Editorial: The Personal Is Political?!


political and social setting. They feel personal, and their
details are personal, but their broad texture and character,
and especially the limits within which these evolve, are
largely systemic. In this sense, the contribution of the New
Left was to say that we suffer a "totality of
oppressions," systemically based, entwined, and all
needing to be eliminated via a "revolution" in
existing institutions, and the creation of new liberating
ones.

The "personal is
political" therefore meant that our personal lives are
in considerable part politically delimited and determined so
that improving our personal experiences meant we must
collectively address political relationships and structures.

Later, others took the phrase
to mean that the choices we make personally have political
implications. Big deal, you might say. Obviously the choice
to be an activist or not or to support this or that political
project has political implications even though it is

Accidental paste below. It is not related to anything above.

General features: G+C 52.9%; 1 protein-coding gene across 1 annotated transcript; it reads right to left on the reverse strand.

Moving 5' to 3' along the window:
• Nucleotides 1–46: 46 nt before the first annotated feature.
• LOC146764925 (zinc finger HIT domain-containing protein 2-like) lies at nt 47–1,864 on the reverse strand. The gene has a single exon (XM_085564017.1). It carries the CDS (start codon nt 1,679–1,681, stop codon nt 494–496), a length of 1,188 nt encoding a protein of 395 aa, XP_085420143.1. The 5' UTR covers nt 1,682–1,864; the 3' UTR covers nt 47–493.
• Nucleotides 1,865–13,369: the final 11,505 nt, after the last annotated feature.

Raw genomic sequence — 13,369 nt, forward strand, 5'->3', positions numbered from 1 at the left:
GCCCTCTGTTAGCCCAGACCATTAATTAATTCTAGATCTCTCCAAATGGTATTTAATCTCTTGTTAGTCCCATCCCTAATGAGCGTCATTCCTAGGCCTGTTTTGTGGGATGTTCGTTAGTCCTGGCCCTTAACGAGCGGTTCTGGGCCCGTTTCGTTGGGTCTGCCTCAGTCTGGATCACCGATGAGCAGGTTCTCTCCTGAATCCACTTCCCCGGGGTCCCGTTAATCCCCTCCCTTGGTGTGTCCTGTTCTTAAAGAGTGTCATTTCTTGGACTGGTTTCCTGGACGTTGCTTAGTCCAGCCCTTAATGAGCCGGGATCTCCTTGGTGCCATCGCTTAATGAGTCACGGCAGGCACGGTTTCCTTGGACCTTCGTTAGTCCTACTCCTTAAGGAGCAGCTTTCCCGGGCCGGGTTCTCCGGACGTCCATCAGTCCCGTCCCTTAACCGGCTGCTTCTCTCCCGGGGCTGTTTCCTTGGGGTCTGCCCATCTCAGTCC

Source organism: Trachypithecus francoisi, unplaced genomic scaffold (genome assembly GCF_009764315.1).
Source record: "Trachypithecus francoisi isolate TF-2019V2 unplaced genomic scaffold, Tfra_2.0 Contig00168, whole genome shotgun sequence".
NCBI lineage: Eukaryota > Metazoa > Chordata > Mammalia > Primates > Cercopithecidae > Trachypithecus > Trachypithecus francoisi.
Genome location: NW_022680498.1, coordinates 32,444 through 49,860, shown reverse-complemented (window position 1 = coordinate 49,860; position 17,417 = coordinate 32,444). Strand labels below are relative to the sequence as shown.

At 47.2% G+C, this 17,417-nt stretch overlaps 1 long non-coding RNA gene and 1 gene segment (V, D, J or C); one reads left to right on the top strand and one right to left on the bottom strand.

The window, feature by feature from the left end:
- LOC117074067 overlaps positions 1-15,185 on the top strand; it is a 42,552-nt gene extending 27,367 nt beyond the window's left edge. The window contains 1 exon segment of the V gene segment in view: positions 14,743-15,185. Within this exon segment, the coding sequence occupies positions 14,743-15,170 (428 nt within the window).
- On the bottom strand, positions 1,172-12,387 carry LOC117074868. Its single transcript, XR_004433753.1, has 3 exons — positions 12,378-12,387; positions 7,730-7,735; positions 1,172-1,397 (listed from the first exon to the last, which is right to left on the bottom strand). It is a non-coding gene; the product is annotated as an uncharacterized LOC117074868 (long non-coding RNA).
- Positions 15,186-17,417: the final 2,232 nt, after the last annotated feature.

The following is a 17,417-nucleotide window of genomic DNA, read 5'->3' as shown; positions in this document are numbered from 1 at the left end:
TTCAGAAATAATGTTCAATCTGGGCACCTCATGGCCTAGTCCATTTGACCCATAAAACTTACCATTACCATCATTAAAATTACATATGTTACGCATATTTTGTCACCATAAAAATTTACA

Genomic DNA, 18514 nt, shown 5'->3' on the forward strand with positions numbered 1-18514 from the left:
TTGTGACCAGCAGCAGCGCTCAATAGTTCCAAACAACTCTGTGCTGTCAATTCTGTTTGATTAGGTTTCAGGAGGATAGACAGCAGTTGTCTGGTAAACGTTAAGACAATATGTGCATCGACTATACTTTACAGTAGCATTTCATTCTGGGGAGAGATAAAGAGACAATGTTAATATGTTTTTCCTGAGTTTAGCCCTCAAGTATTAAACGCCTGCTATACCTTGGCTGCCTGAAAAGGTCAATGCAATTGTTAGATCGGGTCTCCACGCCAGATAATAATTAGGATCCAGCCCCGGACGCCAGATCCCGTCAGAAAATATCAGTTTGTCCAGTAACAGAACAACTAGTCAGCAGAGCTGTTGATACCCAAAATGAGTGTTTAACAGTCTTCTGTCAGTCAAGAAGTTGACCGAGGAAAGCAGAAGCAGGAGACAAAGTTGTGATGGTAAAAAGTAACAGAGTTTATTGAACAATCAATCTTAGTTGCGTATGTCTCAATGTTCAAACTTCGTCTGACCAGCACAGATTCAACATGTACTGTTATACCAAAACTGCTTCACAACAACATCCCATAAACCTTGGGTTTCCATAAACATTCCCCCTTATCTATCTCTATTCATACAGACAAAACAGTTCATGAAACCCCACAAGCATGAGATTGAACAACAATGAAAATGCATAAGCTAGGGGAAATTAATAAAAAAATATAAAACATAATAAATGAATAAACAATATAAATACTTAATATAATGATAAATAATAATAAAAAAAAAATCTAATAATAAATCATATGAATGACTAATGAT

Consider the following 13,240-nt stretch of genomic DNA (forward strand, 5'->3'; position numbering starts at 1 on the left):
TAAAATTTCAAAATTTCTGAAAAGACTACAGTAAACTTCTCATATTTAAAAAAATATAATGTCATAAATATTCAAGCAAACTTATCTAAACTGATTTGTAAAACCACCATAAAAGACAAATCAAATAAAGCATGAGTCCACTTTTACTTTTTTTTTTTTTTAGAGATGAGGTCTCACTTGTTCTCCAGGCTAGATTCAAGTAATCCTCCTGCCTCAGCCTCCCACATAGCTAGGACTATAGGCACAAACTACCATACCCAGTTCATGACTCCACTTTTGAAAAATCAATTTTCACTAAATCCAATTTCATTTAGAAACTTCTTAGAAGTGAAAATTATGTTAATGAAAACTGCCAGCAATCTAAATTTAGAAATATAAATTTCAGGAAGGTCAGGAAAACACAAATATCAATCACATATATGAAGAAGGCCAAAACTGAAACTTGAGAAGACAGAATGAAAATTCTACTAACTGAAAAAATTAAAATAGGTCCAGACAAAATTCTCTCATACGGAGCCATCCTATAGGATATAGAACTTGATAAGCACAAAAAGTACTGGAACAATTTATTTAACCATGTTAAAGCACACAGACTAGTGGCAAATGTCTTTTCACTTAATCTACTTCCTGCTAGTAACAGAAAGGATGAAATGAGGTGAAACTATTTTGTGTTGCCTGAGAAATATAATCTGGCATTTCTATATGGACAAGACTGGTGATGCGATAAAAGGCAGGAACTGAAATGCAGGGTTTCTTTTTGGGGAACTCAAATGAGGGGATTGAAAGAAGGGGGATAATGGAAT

personally undertaken. But this meaning of the phrase went
further to say that all the choices we make, even the ones
that seem totally apolitical and personal, have political
implications. The choice to wear make-up or not, to watch TV
or not, to eat this or that or not, to wear this or that item
of clothing, to use a bank or not, and so on, is personal,
but it is also political.

This is true enough, and has
some explanatory power and informative value, but then
something strange began to happen. In essence, the most
telling and instructive meaning of the "personal is
political" was slowly turned upside down to mean that
the political, the social, the economic, and the cultural
derive from our personal choices. The key thing for each
individual to be concerned with in being political is, then,
to be personal in the "correct" way. Dress right,
eat right, talk right, look right, consume right, so that one
is the best person, politically, that one can hope to be.

The "personal is
political"— meaning that personal outcomes are
largely a product of systemic relations and of structures
beyond each individual that need to be addressed—came to
mean, instead, that all political phenomena arise from the
accumulated personal choices of individuals, so that what
needed to be addressed to win better circumstances was
primarily people’s personal choices.

This trend is partially
embodied in many sides of contemporary thought and activism,
not least, for example, in elements of what is called
"third wave feminism," "identity
politics," "food politics," "lifestyle
politics," and so on. We urge a reconsideration.